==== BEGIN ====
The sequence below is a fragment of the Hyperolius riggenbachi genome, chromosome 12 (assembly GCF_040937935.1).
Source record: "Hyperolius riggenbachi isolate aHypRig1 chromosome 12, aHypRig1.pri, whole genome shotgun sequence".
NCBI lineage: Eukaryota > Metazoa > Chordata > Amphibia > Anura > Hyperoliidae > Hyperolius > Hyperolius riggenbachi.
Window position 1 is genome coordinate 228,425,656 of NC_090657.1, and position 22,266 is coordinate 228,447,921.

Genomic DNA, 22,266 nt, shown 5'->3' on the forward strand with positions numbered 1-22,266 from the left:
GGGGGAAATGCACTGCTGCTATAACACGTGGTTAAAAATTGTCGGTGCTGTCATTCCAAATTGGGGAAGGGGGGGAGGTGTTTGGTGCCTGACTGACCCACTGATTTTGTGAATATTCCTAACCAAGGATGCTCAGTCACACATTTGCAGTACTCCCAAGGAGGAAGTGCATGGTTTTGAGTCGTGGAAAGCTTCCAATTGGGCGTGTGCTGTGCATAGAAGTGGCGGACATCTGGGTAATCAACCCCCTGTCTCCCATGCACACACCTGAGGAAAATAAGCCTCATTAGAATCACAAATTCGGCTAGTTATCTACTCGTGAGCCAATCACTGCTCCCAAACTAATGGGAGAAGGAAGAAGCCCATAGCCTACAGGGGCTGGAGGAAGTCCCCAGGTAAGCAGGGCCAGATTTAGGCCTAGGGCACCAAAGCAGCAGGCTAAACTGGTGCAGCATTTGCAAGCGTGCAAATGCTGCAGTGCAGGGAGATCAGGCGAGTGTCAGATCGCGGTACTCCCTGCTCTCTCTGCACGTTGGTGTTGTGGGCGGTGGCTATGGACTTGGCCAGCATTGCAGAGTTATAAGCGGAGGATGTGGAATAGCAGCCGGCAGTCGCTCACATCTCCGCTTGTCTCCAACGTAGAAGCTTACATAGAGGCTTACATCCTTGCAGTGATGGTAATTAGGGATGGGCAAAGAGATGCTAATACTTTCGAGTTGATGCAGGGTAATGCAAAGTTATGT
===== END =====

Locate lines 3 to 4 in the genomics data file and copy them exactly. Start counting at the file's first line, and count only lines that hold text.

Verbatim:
NCBI lineage: Eukaryota > Metazoa > Chordata > Amphibia > Anura > Hyperoliidae > Hyperolius > Hyperolius riggenbachi.
Window position 1 is genome coordinate 228,425,656 of NC_090657.1, and position 22,266 is coordinate 228,447,921.